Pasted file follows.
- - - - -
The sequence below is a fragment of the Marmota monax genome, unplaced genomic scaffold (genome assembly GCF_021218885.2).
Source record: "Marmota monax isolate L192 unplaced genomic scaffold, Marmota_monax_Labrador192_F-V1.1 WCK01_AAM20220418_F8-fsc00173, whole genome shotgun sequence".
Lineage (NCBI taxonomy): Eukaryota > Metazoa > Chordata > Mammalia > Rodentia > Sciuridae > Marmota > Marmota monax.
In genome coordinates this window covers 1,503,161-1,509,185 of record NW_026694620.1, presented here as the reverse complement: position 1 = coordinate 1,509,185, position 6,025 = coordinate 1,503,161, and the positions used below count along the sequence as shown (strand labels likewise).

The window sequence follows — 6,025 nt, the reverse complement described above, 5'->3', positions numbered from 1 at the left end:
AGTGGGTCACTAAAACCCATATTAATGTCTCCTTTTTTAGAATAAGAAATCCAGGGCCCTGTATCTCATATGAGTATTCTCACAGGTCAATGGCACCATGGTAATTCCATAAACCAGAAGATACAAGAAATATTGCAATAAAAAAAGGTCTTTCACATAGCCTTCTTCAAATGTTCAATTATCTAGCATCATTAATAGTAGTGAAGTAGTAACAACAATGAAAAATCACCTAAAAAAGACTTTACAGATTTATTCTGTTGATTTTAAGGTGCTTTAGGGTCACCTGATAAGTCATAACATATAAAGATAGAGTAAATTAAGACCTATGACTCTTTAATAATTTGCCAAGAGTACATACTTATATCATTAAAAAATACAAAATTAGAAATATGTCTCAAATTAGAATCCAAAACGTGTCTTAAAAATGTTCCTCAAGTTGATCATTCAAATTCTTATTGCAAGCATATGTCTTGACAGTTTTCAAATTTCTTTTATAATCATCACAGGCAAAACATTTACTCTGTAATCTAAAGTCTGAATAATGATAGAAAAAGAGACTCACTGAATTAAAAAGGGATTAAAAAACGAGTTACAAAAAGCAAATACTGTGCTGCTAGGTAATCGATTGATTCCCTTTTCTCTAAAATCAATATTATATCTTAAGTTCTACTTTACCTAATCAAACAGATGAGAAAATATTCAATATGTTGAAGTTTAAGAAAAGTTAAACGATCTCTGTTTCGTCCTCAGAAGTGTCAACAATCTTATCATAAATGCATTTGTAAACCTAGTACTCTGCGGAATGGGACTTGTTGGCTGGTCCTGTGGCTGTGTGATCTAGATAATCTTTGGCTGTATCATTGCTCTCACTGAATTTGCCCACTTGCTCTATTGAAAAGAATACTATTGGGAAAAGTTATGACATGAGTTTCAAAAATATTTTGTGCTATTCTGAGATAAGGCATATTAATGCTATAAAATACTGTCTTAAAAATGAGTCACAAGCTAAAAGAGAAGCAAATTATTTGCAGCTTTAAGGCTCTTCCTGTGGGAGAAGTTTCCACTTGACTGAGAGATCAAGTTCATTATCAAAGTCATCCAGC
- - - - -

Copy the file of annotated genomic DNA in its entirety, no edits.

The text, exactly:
The sequence below is a fragment of the Marmota monax genome, unplaced genomic scaffold (genome assembly GCF_021218885.2).
Source record: "Marmota monax isolate L192 unplaced genomic scaffold, Marmota_monax_Labrador192_F-V1.1 WCK01_AAM20220418_F8-fsc00173, whole genome shotgun sequence".
Lineage (NCBI taxonomy): Eukaryota > Metazoa > Chordata > Mammalia > Rodentia > Sciuridae > Marmota > Marmota monax.
In genome coordinates this window covers 1,503,161-1,509,185 of record NW_026694620.1, presented here as the reverse complement: position 1 = coordinate 1,509,185, position 6,025 = coordinate 1,503,161, and the positions used below count along the sequence as shown (strand labels likewise).

The window sequence follows — 6,025 nt, the reverse complement described above, 5'->3', positions numbered from 1 at the left end:
AGTGGGTCACTAAAACCCATATTAATGTCTCCTTTTTTAGAATAAGAAATCCAGGGCCCTGTATCTCATATGAGTATTCTCACAGGTCAATGGCACCATGGTAATTCCATAAACCAGAAGATACAAGAAATATTGCAATAAAAAAAGGTCTTTCACATAGCCTTCTTCAAATGTTCAATTATCTAGCATCATTAATAGTAGTGAAGTAGTAACAACAATGAAAAATCACCTAAAAAAGACTTTACAGATTTATTCTGTTGATTTTAAGGTGCTTTAGGGTCACCTGATAAGTCATAACATATAAAGATAGAGTAAATTAAGACCTATGACTCTTTAATAATTTGCCAAGAGTACATACTTATATCATTAAAAAATACAAAATTAGAAATATGTCTCAAATTAGAATCCAAAACGTGTCTTAAAAATGTTCCTCAAGTTGATCATTCAAATTCTTATTGCAAGCATATGTCTTGACAGTTTTCAAATTTCTTTTATAATCATCACAGGCAAAACATTTACTCTGTAATCTAAAGTCTGAATAATGATAGAAAAAGAGACTCACTGAATTAAAAAGGGATTAAAAAACGAGTTACAAAAAGCAAATACTGTGCTGCTAGGTAATCGATTGATTCCCTTTTCTCTAAAATCAATATTATATCTTAAGTTCTACTTTACCTAATCAAACAGATGAGAAAATATTCAATATGTTGAAGTTTAAGAAAAGTTAAACGATCTCTGTTTCGTCCTCAGAAGTGTCAACAATCTTATCATAAATGCATTTGTAAACCTAGTACTCTGCGGAATGGGACTTGTTGGCTGGTCCTGTGGCTGTGTGATCTAGATAATCTTTGGCTGTATCATTGCTCTCACTGAATTTGCCCACTTGCTCTATTGAAAAGAATACTATTGGGAAAAGTTATGACATGAGTTTCAAAAATATTTTGTGCTATTCTGAGATAAGGCATATTAATGCTATAAAATACTGTCTTAAAAATGAGTCACAAGCTAAAAGAGAAGCAAATTATTTGCAGCTTTAAGGCTCTTCCTGTGGGAGAAGTTTCCACTTGACTGAGAGATCAAGTTCATTATCAAAGTCATCCAGC